Blackout poetry is a form of poetry in which the patient takes a pre-existing work or lyric, for the purposes of the music therapist, and crosses out or "blackouts" the undesired words leaving a new poem of the patient's creation. This is an excellent way for the patient to express their own feelings in a error-free manner, and still allow for the individuality of each patient. Longer songs are recommened as that allows for more possible options, however it is recommened to use shorter songs if the patient needs to be limited due to their capacity to handle such tasks.
It should be noted that grammar will not always be perfect and stress the need to allow interchange of words, for example in the picture of "winter" the word "their" is used in place of "there." The patients should be reminded that it might not work out perfectly, they should be more focused on the message not perfect English, if for some reason they need it to be perfect English the patient can add the needed words in the margins and include the words that way.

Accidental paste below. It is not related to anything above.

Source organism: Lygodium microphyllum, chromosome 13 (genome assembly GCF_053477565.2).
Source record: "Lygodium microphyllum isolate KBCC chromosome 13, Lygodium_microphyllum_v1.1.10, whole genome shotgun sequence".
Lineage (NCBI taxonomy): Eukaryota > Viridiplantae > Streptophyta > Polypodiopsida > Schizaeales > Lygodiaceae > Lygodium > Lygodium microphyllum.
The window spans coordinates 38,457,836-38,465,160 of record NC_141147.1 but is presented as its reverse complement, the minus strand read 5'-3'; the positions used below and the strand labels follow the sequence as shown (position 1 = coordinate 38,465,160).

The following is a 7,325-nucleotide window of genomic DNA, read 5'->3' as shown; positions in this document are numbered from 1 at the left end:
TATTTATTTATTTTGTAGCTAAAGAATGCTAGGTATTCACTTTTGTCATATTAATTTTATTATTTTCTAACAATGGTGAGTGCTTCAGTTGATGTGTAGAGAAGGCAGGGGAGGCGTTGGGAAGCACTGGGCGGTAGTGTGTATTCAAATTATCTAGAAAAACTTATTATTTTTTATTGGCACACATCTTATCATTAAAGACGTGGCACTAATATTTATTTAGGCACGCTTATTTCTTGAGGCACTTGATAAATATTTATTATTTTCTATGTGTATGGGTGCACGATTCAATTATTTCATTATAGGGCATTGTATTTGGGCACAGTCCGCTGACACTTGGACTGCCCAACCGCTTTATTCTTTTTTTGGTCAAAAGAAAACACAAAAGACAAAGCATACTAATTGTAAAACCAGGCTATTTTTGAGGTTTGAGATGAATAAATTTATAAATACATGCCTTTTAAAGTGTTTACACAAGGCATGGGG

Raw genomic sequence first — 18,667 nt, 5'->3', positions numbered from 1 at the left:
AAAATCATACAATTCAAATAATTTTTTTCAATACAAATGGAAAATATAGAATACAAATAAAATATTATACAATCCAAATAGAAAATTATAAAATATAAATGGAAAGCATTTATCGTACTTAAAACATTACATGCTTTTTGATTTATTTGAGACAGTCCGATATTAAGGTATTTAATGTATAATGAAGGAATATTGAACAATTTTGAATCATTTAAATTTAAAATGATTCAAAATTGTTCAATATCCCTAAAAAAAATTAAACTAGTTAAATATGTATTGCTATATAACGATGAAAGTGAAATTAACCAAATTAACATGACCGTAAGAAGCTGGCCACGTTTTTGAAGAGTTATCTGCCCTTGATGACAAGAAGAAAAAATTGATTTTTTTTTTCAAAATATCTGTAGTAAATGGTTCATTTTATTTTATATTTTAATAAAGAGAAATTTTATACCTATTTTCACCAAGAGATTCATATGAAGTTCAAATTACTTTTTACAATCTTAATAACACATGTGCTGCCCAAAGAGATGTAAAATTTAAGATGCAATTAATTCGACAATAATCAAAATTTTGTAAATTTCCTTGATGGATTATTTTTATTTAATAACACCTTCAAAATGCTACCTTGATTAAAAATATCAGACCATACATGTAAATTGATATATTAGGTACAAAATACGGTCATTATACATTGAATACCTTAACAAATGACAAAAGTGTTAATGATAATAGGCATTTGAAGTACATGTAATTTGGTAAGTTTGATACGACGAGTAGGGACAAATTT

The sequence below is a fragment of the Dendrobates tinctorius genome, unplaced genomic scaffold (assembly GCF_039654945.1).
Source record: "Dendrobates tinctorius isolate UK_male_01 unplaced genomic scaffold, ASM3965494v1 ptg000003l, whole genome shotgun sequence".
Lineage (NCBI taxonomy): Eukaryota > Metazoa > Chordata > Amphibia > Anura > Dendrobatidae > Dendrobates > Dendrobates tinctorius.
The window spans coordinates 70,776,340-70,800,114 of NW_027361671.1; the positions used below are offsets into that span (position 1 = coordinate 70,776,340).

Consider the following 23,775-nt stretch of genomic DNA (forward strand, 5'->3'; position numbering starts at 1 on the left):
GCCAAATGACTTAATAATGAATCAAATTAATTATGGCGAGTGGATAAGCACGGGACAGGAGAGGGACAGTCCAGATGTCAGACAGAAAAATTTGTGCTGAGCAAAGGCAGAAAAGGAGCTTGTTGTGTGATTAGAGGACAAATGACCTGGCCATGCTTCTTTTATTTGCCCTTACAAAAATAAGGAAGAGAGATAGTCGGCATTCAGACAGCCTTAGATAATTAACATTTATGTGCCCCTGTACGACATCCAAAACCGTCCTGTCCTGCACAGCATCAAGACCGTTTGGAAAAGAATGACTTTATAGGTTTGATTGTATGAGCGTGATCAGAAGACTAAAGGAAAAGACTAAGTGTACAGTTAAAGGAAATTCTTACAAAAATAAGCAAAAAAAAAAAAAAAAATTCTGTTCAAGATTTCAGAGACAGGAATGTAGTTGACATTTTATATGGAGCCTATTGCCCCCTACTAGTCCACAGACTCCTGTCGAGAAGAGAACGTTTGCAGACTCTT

Blackout Poetry Songwriting: Use the finished poems to write original songs. If used in a group context, perhaps combine sections of each poem.
Green Book of Songs is a massive thematic guide to popular songs. Search by topic rather than keywords and refine your search by genre or "hits only." Save 40% and pay only $5.95 for an annual subscription with the coupon code: musictherapy (Erfurt, 2011).
Songfacts enables you to search for songs by category.
SongMeanings is a great website to search for song lyrics and read user submitted comments such as lyric interpretations, song or artist contextual information, or explanations of references, terminology, etc.
Song about mental illness from a Depression Wiki.
Erfurt, Michelle. (December 19, 2011). Song index: Green Book of Songs. [Web log comment]. Retrieved from http://musictherapytween.com/2011/12/song-index-green-book-of-songs.html
Daniel T. Evans, BME
James E. Riley, MT-BC